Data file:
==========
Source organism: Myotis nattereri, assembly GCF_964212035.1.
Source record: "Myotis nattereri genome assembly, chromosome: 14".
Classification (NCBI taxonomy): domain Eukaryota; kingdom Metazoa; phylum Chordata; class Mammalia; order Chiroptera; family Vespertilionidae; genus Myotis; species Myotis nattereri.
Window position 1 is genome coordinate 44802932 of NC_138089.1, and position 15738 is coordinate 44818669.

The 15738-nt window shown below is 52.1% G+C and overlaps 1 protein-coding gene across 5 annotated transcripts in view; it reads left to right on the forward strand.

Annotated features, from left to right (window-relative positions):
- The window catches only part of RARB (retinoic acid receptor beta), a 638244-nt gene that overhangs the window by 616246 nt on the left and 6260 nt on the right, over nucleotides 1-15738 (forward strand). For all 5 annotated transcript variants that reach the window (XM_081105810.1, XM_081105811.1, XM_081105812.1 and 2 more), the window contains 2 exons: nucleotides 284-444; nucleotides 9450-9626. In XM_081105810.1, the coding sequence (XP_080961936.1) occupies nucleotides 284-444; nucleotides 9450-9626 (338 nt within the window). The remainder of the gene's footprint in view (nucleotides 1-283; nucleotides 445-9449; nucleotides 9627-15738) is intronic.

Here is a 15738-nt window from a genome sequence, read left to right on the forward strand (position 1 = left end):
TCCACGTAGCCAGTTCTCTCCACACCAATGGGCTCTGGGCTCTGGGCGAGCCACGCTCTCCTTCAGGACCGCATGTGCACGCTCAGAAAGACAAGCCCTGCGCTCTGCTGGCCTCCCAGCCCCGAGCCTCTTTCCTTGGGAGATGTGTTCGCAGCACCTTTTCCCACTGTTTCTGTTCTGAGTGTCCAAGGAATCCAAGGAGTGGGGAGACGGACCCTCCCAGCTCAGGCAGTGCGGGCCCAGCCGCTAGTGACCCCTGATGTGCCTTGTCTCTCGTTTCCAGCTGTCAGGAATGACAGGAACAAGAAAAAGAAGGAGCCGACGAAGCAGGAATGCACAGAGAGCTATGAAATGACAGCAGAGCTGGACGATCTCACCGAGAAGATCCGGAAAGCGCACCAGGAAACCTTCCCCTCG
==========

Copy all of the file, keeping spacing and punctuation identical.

Source organism: Myotis nattereri, assembly GCF_964212035.1.
Source record: "Myotis nattereri genome assembly, chromosome: 14".
Classification (NCBI taxonomy): domain Eukaryota; kingdom Metazoa; phylum Chordata; class Mammalia; order Chiroptera; family Vespertilionidae; genus Myotis; species Myotis nattereri.
Window position 1 is genome coordinate 44802932 of NC_138089.1, and position 15738 is coordinate 44818669.

The 15738-nt window shown below is 52.1% G+C and overlaps 1 protein-coding gene across 5 annotated transcripts in view; it reads left to right on the forward strand.

Annotated features, from left to right (window-relative positions):
- The window catches only part of RARB (retinoic acid receptor beta), a 638244-nt gene that overhangs the window by 616246 nt on the left and 6260 nt on the right, over nucleotides 1-15738 (forward strand). For all 5 annotated transcript variants that reach the window (XM_081105810.1, XM_081105811.1, XM_081105812.1 and 2 more), the window contains 2 exons: nucleotides 284-444; nucleotides 9450-9626. In XM_081105810.1, the coding sequence (XP_080961936.1) occupies nucleotides 284-444; nucleotides 9450-9626 (338 nt within the window). The remainder of the gene's footprint in view (nucleotides 1-283; nucleotides 445-9449; nucleotides 9627-15738) is intronic.

Here is a 15738-nt window from a genome sequence, read left to right on the forward strand (position 1 = left end):
TCCACGTAGCCAGTTCTCTCCACACCAATGGGCTCTGGGCTCTGGGCGAGCCACGCTCTCCTTCAGGACCGCATGTGCACGCTCAGAAAGACAAGCCCTGCGCTCTGCTGGCCTCCCAGCCCCGAGCCTCTTTCCTTGGGAGATGTGTTCGCAGCACCTTTTCCCACTGTTTCTGTTCTGAGTGTCCAAGGAATCCAAGGAGTGGGGAGACGGACCCTCCCAGCTCAGGCAGTGCGGGCCCAGCCGCTAGTGACCCCTGATGTGCCTTGTCTCTCGTTTCCAGCTGTCAGGAATGACAGGAACAAGAAAAAGAAGGAGCCGACGAAGCAGGAATGCACAGAGAGCTATGAAATGACAGCAGAGCTGGACGATCTCACCGAGAAGATCCGGAAAGCGCACCAGGAAACCTTCCCCTCG